“H” IS FOR A HOMESTEADER: ALTERNATIVE ASPIRATIONS FOR PICASSO

http://en.wikipedia.org/wiki/Whistler%27s_Mother Whistler's Mother by James McNeill Whistler
http://en.wikipedia.org/wiki/Whistler%27s_Mother
Whistler’s Mother by James McNeill Whistler


Just to Wettin’ Your Whistle(er)



The A-Z Blogging Challenge: 2015



The smells were magnificence. Gran-mama had baked Dad’s favorite cookies this afternoon and the kitchen was still radiant with the aromas from the warm cinnamon-spice cookies cooling on the racks at the far end of the kitchen counter.

Holiday visits with Gran-mama were the best. There was always something afoot in the kitchen. And Papa was always busy with the animals that they still nursed on their small farmette.

Even though Gran-mama and Papa were in their early seventies, life for them had not changed that much, Instead of the ‘home on the range’ that Dad loved telling us about when the family were swapping stories, Gran-mama and Papa lived on a self-sufficient six-acre farmette. Papa said that he would rather die than give up his chickens his cow and his Farmall. And that was probably true.

“Mandy, you get the wet ingredients out of the icebox. Andy, check in the pantry and get all the dry ones.”

“The top shelf, Andy. Grab that large glass bowl. Mandy, get my spatula from the drainer and dry it good.”

Gran-mama controlled her kitchen help as a captain commanded his ship. She was in her element here. The only thing that made Gran-mama happier than cookin’ was “cookin’ with the young’ns”… That was what she would always tell Mom when Mom would complain about the messes we would sometimes make while we were helping Gran-mama.

“Don’t be askin’ me how much. What do you think a recipe’s for.”

It was great at Gran-mama’s. We got to do all the work. She liked givin’ the orders. Even the one day that Andy tilted the flour mixture too far off the edge of the table and he was covered in cookie mix, and so was the kitchen, Gran-mama just laughed and laughed. Then she order us around… explaining how to clean up this cotton-pickin’ mess.

Soon the cookie mix was ready “to sit and collect its thoughts”. That’s what Gran-mama called it. The dough had to be kept in the refrigerator for one hour before we could continue with the cookies.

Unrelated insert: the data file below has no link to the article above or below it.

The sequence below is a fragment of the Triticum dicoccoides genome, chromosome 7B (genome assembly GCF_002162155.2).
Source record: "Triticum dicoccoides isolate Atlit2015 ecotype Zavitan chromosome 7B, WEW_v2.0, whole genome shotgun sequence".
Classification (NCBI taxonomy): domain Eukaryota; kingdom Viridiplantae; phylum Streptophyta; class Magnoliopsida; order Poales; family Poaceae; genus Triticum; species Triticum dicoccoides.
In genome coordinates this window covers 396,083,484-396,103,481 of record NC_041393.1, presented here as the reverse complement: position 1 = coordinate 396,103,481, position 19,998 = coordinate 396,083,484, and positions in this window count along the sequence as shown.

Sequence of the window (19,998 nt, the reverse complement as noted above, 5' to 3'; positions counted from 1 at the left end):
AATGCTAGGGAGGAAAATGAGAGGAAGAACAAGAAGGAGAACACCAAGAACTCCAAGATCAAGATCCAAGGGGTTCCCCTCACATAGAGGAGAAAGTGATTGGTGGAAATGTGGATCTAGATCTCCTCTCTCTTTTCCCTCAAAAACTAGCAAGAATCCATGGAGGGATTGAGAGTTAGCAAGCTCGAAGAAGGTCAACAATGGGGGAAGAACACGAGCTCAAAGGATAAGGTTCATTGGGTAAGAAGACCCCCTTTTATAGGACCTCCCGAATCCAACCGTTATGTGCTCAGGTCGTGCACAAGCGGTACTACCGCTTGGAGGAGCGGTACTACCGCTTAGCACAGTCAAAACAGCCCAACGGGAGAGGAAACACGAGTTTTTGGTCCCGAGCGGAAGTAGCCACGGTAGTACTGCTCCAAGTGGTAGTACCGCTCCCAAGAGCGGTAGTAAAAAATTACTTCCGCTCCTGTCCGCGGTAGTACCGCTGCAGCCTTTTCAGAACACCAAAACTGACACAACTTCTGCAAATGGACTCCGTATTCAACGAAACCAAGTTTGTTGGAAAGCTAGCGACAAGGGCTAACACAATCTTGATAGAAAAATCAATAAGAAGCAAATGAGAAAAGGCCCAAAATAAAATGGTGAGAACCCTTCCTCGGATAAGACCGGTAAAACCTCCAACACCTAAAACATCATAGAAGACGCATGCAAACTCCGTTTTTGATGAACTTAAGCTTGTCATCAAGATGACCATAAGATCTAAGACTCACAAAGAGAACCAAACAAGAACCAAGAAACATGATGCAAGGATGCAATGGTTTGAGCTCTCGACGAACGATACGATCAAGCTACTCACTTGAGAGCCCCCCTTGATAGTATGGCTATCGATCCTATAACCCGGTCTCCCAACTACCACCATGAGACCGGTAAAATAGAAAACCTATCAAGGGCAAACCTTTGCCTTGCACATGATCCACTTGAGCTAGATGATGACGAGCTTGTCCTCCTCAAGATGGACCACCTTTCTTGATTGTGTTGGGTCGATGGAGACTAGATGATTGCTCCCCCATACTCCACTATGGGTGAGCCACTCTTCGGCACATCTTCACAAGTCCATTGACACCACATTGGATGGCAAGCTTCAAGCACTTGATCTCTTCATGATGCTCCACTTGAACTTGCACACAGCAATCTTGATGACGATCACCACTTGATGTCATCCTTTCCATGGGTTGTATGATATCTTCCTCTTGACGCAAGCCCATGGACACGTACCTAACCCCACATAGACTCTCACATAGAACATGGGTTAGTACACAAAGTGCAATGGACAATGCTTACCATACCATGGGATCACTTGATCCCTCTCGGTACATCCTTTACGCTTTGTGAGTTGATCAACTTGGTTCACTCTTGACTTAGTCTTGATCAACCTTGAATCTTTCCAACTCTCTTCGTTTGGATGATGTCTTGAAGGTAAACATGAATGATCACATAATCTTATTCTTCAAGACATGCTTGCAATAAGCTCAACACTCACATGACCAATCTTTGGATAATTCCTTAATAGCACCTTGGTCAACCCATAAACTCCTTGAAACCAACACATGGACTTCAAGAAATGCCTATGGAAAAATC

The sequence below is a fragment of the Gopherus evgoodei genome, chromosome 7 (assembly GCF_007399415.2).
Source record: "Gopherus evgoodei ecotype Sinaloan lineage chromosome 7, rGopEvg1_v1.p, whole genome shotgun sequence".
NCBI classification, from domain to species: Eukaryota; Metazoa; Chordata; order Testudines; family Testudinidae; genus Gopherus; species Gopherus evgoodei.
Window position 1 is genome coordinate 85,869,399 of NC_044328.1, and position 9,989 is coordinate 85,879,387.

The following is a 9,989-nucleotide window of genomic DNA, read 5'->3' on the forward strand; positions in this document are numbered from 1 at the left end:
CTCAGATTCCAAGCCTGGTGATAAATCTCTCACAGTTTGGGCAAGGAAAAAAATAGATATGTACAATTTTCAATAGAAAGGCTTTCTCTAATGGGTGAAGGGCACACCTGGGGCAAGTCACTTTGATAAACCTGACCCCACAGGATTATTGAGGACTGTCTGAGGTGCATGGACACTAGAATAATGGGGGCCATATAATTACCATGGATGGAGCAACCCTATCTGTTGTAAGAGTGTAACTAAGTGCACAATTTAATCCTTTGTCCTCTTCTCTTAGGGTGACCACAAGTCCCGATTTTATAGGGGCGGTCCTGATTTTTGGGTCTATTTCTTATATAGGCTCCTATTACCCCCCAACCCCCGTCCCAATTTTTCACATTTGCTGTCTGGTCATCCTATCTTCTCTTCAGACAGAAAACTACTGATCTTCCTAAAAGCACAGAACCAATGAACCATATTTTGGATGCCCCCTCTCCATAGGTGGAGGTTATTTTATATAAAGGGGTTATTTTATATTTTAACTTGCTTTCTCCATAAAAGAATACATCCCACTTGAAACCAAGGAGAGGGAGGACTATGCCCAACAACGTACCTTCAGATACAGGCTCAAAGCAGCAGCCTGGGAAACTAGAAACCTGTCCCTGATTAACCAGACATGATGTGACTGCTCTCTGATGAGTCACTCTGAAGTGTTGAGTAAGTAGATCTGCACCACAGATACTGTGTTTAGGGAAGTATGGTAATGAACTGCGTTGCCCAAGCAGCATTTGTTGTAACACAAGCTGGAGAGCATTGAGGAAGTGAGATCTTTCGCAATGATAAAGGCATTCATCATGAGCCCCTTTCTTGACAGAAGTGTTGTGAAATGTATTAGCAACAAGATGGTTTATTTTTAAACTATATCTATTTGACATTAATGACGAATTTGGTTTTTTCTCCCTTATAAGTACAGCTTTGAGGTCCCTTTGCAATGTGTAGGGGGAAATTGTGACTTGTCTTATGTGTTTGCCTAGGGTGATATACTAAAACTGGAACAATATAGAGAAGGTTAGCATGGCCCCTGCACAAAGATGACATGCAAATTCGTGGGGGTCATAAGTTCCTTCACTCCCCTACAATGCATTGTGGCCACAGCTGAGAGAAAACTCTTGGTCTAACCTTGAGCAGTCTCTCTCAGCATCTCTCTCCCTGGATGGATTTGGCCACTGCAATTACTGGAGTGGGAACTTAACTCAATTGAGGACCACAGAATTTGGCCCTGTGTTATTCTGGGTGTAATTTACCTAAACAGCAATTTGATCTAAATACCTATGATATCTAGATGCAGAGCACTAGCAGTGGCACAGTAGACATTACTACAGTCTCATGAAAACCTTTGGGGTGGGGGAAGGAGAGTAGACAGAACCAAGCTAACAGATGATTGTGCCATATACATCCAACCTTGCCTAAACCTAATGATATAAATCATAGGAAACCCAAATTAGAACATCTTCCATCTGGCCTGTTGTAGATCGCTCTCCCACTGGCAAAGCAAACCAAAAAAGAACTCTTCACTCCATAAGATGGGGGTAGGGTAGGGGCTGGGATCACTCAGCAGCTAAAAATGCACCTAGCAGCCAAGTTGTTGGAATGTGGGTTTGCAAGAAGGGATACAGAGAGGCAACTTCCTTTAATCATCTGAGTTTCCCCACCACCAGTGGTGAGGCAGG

“Time to go help, Papa.”

Papa was out finishing the feeding of the chickens, collecting the evening eggs, and milking Betsy. Betsy was Papa’s pride and joy. She was a beautiful two-year-old, caramel-colored Jersey. She loved being rubbed, and if you weren’t careful as you were petting her, she would give you an ear-full of slime. Thanks for a great rubbing.

“You want to do the milkin’ today, Andy?” Papa asked. I knew that he would never ask me.  The last time I tried to milk Betsy, she stepped on me. I have been afraid to sit under her to milk since then.

Papa said I needed to get over it.. But Gran-mama sided with me. “When is that girl ever going to have to milk a cow nowadays? Use some sense, Alfred.”

Gran-mama expected obedience in the barn from Papa just like In her kitchen. Gran-mama would have made a great war general!

“Use that warm towel in the sink there. Clean her udder good, son.”

“I know, Papa.”

Andy would have never sassed Gran-mama like that. I heard a disgruntled huff from behind me. So did Andy. He went silent and decided to just obey.

After cleaning the udder, arranging the stainless steel bucket, and the three obligatory test squirts, Andy set off to work. Betsy appreciated the relief she felt from the evening’s milking. She stood calmly and munched her grains while Andy completed his tasks.

Carrying the bucket into the kitchen to the sink, was Andy’s job. I helped Andy strain the fresh milk into Gran-mama’s gallon pickle jars. She always keeps two chilled pickle jars just waiting to be filled on the bottom shelf of the refrigerator.

We carefully strained the milk using a coffee-filter and a large funnel. You don’t ever want to find floaters in your freshly chilled milk!

Finally the best part of making peanut butter cookies had arrived. It was time for the spoons and forks parade. Andy commandeered the spoon and placed dollop-sized balls of dough evenly spaced on the cookie sheets. I got to use to fork and press in crisscrossing railroad tracks unto each cookie. Gran-mama placed the trays into the preheated oven. In nine more minutes… paradise.

Man-o-man. There’s nothing better than a trip to Gran-mama’s for warm cookies and ice cold milk.


Author Note: My apologies for the title of this piece. I just could not resist.

*** Also, my original intention for the letter “H” had been Heath Care Worker… Once the flash fiction piece started coming to life… it ended up being a story about a fully-in-charge homemaker.



Written for The A-Z Blogging Challenge: 2015. Requirements: Each day during the month of April a new blog is written based on a consecutive letters of the alphabet. The theme of my challenge is Alternative Aspirations for Picasso. 

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